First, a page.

• busirisbusiris Posts: 3,490
    edited February 2011
    3 strikes and you're out. I had 3 HPFP failures (2 of them dangerous one's at high speed) on my 2008 335XI.

    The problem has been continuing for over 4 years now. Now, immediately after a network news expose' showing the issue over national network TV, an immediate fix/recall was announced.

    That might be good enough for some, but before I dropped 50+ Large on a new 335, I would want a little more evidence showing the fix is indeed a "fix".

    This is not the small, insignificant issue that some would like to believe.

    BTW, I own 3 BMW products... A MINI convertible, Z4 Coupe and a 328I convertible, so I am definitely not anti-BMW...
  • busirisbusiris Posts: 3,490
    Note that I said "seems"- in any event, my comment was based on information from inside BMW NA, BMW SAs, and tech people outside of BMW. As you know, the recall also includes testing the injectors as well as software revisions. It's also well known that the majority of cars have never suffered HPFP failure while others are on their fourth or fifth HPFP. So yes, There have been prior "fixes"- but the latest fix seems to have worked.

    I disagree with your conclusion, simply because the fix hasn't seen enough real-time & real-world testing.

    It may indeed be the permanent fix, but for a company that has denied the issue for 4+ years to then state its been fixed simply isn't good enough for me personally.

    And, yes, while the majority of owners may not have experienced the problems, what would you say would be an acceptable number?

    1 out of 100? 2,3, 5 or 10 out of 100? That's still not a majority.

    Do you know how many different versions of HPFP's have been involved?

    If YOU have one of the 1,2,3, 5 or 10, then you would most likely feel its a much larger issue.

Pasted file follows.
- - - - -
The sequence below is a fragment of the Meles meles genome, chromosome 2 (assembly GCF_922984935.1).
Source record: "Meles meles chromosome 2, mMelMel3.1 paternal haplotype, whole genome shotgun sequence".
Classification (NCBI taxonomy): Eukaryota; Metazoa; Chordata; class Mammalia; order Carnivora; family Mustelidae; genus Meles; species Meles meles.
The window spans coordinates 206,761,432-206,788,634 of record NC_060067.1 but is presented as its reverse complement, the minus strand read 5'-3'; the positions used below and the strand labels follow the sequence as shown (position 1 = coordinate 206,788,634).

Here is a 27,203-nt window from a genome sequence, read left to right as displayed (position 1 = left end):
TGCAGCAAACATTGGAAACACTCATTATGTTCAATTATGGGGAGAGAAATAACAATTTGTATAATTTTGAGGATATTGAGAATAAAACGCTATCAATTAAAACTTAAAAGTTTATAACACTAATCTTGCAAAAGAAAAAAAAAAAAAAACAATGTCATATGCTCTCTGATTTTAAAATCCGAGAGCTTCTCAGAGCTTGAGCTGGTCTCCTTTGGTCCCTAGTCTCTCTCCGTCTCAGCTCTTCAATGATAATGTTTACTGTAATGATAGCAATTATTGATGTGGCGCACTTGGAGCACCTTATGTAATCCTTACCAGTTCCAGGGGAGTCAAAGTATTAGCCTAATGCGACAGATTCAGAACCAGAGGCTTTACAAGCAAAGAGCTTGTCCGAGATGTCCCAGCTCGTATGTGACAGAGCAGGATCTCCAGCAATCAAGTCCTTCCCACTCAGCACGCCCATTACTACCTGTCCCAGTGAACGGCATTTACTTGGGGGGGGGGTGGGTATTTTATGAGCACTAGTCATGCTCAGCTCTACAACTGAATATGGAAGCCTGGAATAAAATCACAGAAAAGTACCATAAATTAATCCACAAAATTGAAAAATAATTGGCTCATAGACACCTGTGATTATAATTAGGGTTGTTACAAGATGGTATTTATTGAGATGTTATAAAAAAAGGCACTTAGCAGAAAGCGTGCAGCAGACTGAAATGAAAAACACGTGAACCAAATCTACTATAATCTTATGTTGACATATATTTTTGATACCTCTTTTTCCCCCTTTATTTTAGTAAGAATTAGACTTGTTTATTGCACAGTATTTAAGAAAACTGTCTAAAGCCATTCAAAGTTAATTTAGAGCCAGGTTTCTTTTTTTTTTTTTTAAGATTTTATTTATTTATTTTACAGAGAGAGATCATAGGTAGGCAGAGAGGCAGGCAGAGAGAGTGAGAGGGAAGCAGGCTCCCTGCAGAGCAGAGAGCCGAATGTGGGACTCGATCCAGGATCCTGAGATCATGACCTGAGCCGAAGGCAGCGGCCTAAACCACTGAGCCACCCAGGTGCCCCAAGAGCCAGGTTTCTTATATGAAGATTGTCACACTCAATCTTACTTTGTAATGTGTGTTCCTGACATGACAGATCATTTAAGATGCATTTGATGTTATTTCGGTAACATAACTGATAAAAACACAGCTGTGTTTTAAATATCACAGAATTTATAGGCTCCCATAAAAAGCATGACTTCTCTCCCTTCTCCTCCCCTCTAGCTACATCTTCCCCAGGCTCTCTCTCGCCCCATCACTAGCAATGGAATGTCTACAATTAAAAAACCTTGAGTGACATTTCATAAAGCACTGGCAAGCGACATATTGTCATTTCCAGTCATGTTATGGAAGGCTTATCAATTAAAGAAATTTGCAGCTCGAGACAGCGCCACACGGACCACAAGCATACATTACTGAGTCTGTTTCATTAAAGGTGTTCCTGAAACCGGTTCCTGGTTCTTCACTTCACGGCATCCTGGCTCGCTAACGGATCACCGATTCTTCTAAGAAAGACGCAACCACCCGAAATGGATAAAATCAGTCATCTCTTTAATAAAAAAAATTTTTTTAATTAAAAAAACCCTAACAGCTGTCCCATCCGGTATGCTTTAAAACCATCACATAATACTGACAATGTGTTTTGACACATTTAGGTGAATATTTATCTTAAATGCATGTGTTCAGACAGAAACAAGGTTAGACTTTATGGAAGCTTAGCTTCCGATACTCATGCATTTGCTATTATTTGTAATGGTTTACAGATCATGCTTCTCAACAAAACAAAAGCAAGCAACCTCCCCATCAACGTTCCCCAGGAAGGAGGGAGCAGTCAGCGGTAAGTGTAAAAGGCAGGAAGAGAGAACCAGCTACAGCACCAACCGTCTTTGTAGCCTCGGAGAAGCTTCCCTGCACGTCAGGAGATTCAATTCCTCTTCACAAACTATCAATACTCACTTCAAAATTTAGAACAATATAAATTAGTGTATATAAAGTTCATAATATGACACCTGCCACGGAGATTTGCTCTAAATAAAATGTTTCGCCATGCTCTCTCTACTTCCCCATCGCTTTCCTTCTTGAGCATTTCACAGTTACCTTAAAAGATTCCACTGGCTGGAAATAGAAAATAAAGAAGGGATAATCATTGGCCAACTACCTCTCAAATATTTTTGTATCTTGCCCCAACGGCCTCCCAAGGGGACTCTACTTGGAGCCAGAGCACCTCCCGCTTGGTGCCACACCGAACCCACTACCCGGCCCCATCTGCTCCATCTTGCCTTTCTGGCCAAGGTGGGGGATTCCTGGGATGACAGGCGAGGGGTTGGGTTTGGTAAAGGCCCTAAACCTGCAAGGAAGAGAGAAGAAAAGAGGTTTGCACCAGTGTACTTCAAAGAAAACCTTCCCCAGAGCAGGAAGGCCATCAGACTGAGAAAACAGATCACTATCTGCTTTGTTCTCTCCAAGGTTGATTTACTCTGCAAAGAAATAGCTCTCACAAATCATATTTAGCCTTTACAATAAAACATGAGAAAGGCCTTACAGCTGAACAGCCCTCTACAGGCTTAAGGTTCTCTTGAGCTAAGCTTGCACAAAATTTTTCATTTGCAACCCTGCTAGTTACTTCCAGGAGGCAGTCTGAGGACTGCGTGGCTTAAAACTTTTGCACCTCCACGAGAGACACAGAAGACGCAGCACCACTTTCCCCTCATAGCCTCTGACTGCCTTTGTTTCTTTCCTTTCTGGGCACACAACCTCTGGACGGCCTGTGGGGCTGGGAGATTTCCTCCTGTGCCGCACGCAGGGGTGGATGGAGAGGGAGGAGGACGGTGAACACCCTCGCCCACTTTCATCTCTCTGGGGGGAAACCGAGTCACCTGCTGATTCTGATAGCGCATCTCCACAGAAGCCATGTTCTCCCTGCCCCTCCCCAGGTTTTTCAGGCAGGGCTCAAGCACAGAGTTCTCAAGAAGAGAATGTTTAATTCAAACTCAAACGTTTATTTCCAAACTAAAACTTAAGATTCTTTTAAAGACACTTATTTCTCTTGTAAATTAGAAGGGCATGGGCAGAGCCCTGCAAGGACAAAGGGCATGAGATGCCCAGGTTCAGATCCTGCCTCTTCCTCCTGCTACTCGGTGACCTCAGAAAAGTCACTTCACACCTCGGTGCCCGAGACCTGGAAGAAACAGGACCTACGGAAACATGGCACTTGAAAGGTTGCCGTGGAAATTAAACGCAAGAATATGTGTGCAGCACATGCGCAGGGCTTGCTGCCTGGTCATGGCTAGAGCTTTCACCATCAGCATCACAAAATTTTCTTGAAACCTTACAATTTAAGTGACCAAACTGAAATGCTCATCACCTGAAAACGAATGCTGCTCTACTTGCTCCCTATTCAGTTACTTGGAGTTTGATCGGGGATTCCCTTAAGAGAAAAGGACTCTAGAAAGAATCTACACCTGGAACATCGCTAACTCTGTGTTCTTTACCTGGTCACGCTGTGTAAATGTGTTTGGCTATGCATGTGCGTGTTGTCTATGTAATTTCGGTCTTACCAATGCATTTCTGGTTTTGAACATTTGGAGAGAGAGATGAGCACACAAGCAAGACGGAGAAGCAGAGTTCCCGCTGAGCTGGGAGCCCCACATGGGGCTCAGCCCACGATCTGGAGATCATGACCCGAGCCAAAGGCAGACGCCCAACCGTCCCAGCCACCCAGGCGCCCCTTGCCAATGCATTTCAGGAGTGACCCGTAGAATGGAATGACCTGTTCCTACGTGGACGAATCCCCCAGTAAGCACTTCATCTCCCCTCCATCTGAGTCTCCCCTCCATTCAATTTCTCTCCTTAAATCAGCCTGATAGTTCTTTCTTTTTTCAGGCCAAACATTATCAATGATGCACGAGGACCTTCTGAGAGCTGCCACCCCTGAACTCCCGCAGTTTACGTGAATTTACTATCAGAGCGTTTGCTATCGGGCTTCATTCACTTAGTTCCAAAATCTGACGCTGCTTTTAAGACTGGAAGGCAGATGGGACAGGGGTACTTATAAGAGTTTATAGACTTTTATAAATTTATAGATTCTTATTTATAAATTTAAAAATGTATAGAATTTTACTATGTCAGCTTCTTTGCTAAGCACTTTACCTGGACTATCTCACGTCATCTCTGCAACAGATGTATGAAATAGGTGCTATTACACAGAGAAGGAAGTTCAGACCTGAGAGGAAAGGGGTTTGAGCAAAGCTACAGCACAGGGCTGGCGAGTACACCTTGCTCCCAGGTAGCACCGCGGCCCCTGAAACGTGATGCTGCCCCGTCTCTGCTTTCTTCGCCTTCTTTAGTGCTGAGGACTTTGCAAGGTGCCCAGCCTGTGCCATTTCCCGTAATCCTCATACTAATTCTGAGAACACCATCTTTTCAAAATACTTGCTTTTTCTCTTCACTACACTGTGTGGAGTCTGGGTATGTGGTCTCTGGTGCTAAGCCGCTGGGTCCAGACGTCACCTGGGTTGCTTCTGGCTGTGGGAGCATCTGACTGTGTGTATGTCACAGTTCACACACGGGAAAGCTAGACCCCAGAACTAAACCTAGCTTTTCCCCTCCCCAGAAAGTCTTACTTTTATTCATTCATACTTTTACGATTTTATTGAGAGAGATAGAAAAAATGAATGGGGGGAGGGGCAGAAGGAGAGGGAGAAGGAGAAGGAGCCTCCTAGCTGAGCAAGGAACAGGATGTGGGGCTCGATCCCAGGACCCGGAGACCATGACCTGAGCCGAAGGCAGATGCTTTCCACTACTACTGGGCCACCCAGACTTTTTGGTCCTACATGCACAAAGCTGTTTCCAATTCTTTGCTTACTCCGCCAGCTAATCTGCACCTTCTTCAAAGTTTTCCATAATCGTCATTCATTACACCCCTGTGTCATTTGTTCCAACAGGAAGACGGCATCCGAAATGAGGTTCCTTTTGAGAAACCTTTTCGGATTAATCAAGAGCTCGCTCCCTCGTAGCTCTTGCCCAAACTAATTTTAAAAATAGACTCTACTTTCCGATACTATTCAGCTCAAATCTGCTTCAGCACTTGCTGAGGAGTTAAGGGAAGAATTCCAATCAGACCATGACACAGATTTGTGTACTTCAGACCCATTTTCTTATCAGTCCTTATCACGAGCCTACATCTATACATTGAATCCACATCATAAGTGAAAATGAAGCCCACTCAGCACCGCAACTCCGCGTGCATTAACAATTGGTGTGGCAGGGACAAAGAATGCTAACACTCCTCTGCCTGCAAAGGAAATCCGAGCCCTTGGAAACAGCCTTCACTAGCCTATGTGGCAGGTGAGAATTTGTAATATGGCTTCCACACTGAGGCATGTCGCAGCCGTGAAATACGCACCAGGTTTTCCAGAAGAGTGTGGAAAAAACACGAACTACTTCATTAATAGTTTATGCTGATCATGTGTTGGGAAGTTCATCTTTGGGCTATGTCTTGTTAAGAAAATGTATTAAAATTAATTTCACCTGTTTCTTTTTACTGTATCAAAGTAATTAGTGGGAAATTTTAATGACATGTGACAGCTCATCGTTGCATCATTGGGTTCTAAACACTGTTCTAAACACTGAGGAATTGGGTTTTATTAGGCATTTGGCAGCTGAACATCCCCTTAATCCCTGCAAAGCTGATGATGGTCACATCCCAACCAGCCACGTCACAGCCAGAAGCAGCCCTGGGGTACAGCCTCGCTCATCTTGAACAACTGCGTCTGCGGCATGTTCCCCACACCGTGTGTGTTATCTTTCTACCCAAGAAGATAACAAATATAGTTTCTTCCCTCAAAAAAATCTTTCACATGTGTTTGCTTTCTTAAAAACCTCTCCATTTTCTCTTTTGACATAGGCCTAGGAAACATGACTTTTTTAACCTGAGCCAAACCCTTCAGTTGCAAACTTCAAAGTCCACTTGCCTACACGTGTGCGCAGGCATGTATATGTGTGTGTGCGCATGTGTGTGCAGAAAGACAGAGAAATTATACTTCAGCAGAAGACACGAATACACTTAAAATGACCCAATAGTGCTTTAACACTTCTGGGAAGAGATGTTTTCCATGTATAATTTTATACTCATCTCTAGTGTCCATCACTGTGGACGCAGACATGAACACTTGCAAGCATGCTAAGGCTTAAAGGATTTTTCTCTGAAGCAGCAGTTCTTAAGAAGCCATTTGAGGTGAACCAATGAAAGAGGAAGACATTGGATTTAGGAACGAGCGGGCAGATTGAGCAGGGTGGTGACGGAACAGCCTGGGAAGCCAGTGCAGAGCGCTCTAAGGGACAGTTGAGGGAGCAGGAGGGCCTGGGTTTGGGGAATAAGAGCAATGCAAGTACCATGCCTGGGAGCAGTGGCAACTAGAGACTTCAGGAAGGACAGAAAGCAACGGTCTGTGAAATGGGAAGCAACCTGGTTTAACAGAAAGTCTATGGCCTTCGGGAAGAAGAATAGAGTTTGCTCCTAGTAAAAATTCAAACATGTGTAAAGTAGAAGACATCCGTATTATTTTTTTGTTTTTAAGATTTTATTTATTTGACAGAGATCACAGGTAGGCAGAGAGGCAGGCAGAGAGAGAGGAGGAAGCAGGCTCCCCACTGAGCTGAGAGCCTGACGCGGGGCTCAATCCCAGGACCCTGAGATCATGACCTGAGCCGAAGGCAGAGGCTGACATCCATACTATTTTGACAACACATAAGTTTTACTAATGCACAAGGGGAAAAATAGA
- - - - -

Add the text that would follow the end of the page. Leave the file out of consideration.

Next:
I would...
  • roadburnerroadburner Posts: 6,301
    If YOU have one of the 1,2,3, 5 or 10, then you would most likely feel its a much larger issue.

    I would...


    Well, I'm currently considering the purchase of a 335i, so I guess you could say I'm willing to back up my words with action.

    2009 328i / 2004 X3 2.5/ 1995 318ti Club Sport/ 1975 2002A/ 2007 Mazdaspeed 3/ 1999 Wrangler/ 1996 Speed Triple Challenge Cup Replica

  • busirisbusiris Posts: 3,490
    Its a nice car, and if you take the plunge I hope you don't see any of the problems associated with the HPFP.

    As you said, 100% of the cars don't have the problems.
  • Unfortunately, welcome to the club. My car had this happen when I was leaving to work. Had the vehicle towed to the dealer yesterday. Thankfully still has CPO. Unfortunately, they said they had to reprogram the car to see if this resolved the issue. Honestly, I do not think so. Probably needs whole new steering column. Contacted attorneys suing for minicooper Class Action to see if they want to take this up. I would file a complaint with NHTSA to make sure your issue is documented. Particularly since I called BMW and they state their is no investigation by the NHTSA. They are treating it as an isolated problem when there are many posts for E46 and E90 models, I believe X3 as well. Here is the link to file a NHTSA complaint: http://www.safercar.gov/link">
  • I think I'm going to get a Pontiac G8 GT instead... it's serviced locally at a chevy dealer, the reviews are raving,, replacement parts won't be that expensive,,, although it's a Pontiac (never thought I would even think about it),, it's supposed to be an awesome sport sedan. Thanks ya'll!!
  • roadburnerroadburner Posts: 6,301
    The G8 is a great car, but remember that it is built in Australia and replacement parts may well be an issue over the next few years. Edmunds had a long term G8 and they had to wait two weeks for brake pads- and this was over a year ago.

    2009 328i / 2004 X3 2.5/ 1995 318ti Club Sport/ 1975 2002A/ 2007 Mazdaspeed 3/ 1999 Wrangler/ 1996 Speed Triple Challenge Cup Replica